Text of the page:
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Rockwell Collins Inc. (COL)
F3Q10 (Qtr End 05/30/10) Earnings Call
July 16, 2010 09:00 am ET
Dan Swenson - VP of IR
Clay Jones - Chairman, President & CEO
Patrick Allen - SVP & CFO
Peter Arment - Gleacher
Robert Spingarn - Credit Suisse
Carter Copeland - Barclays Capital
Ronald Epstein - Banc of America/Merrill Lynch
Myles Walton - Deutsche Bank
Joe Nadol - JPMorgan
George Shapiro - Access 342
Cai von Rumohr - Cowen and Company
Howard Rubel - Jefferies & Co.
David Strauss - UBS
Sam Pearlstein - Wells Fargo
Previous Statements by COL
» Rockwell Collins, Inc. F2Q10 (Qtr End 03/31/10) Earnings Call Transcript
» Rockwell Collins FQ1 2010 (Quarter ending 12/31/2009) Earnings Conference Call Transcript
» Rockwell Collins, Inc. F4Q09 (Qtr End 09/30/09) Earnings Call Transcript
Thank you and good morning everyone. With me on the line this morning are Rockwell Collins’ Chairman, President and CEO, Clay Jones; and Senior Vice President and Chief Financial Officer, Patrick Allen.
Today’s call is being webcast and you can view the slides we will be presenting today on our website at www.rockwellcollins.com under the Investor Relations tab. Please note today’s presentation and webcast will include certain projections and statements that are forward-looking as defined in the Private Securities Litigation Reform Act of 1995.
Actual results may differ materially from those projected as a result of certain risks and uncertainties, including but not limited to those detailed on slide two of this webcast presentation and from time-to-time in the company’s Securities and Exchange Commission filings. These forward-looking statements are made as of the date hereof and the company assumes no obligation to update any forward-looking statement.
With that, I’ll now turn the call over to Clay.
Thanks, Dan and good morning. Well today we get the opportunity to kick off the earnings season for the Aerospace and Defense Group. I have to say I’m pleased with the overall results and the general direction of our end markets. In a time of great volatility in the capital markets, uncertainty about the strength of economic recovery in the United States and around the globe and the potential impacts of tightening government budgets worldwide, predictions are very difficult to make and much more difficult to realize. However, to this point of our fiscal year, we’re performing to the guidance we set back in September 2009.
And the second half of this fiscal year is on track and it has come in even stronger than the second half of 2009, as we turn the corner to recovery in our commercial markets and continue to make steady progress in our defense business.
Looking to the financial highlights of the third quarter as predicted, we saw growth across both businesses, with Government Systems and Commercial Systems posting year-over-year growth in revenues. Government Systems saw a very robust year-over-year growth of 16%. And importantly, organic growth in the third quarter was 11% driven primarily by growth opportunities in our Surface Solutions portfolio.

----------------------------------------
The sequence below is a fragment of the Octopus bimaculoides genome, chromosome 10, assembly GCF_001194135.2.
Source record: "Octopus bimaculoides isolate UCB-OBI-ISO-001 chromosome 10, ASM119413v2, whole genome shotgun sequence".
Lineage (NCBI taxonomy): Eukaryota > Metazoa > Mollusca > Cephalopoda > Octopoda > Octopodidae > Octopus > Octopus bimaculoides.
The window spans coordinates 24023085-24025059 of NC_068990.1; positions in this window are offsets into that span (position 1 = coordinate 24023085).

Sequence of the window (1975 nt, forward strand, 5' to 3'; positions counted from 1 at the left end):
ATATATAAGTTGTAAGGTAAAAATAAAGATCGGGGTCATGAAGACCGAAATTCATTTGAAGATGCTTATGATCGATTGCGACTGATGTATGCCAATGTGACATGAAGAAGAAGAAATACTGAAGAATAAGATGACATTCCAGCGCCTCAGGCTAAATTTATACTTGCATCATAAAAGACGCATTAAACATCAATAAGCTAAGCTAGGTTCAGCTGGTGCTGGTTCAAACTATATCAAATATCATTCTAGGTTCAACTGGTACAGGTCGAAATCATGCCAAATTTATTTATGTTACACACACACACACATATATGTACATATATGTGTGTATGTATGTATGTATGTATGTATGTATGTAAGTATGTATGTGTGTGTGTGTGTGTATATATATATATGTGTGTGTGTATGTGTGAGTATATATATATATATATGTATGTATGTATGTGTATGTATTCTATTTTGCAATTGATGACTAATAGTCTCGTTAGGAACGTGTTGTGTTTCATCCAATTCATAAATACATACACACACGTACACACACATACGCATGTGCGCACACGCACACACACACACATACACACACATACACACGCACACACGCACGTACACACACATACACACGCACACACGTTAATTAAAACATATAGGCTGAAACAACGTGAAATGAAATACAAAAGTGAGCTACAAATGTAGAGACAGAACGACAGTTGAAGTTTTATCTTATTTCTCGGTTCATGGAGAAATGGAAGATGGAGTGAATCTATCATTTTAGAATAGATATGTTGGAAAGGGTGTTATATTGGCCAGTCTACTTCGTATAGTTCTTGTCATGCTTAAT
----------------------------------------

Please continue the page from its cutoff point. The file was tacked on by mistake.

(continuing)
Commercial Systems’ revenue increased over 6%, its first quarter of year-over-year growth since the fourth quarter of 2008 thanks to sales increases with OEM customers and significant growth in our business and regional jet aftermarket.
With an increase in revenues from the second to the third quarter, we were also able to grow total segment operating profit on a sequential basis from $219 million in the second quarter to $228 million this quarter. And as an additional financial highlight, we continue to generate very strong cash flow from operations of $440 million through the first nine months of 2010 as compared to $381 million at this point in 2009.
As a result of this strong performance and confidence in our outlook for the fourth quarter, we’re updating our guidance with expectations for full year revenues of about $4.7 billion, combined segment operating margins of about 19%, EPS of about $3.50 a share and operating cash flow of about $700 million.
Now, for as many things as we correctly call this year, there have been a few areas where our predictions have not played out exactly as expected. Within Commercial Systems as an example, even prior to the beginning of our fiscal year, we made an assumption that Boeing and Airbus would reduce their narrow-body production rates. Of course, that hasn’t happened. And instead, they put in place plans to increase those production rates. And there’s been other welcome good news from the OEM market sector. We have seen the benefits of beginning 787 shipments and higher year-over-year deliveries as Boeing created lift in air transport systems.
We’ve also seen shipments for Chinese aircraft and market share gains with the Cessna CJ4, creating some positive impact in an otherwise depressed business and regional OEM market.
Now let me remind you, about 50% of our total commercial revenue is OEM related and the strength in this area has helped offset a delay in the recovery of our air transport aftermarket business. Now, since I know that there is both high interest and great expectations surrounding this air transport aftermarket recovery, let me add some important color from our perspective.
We’ve all seen an abundance of market data that shows passenger traffic is experiencing a very robust recovery with an accelerating trend. That acceleration has led us to increase our calendar year traffic growth assumptions from about 3% previously to between 4% and 5% now. This is very good news and considering past cycle impacts should be an important leading indicator for growth in the air transport aftermarket.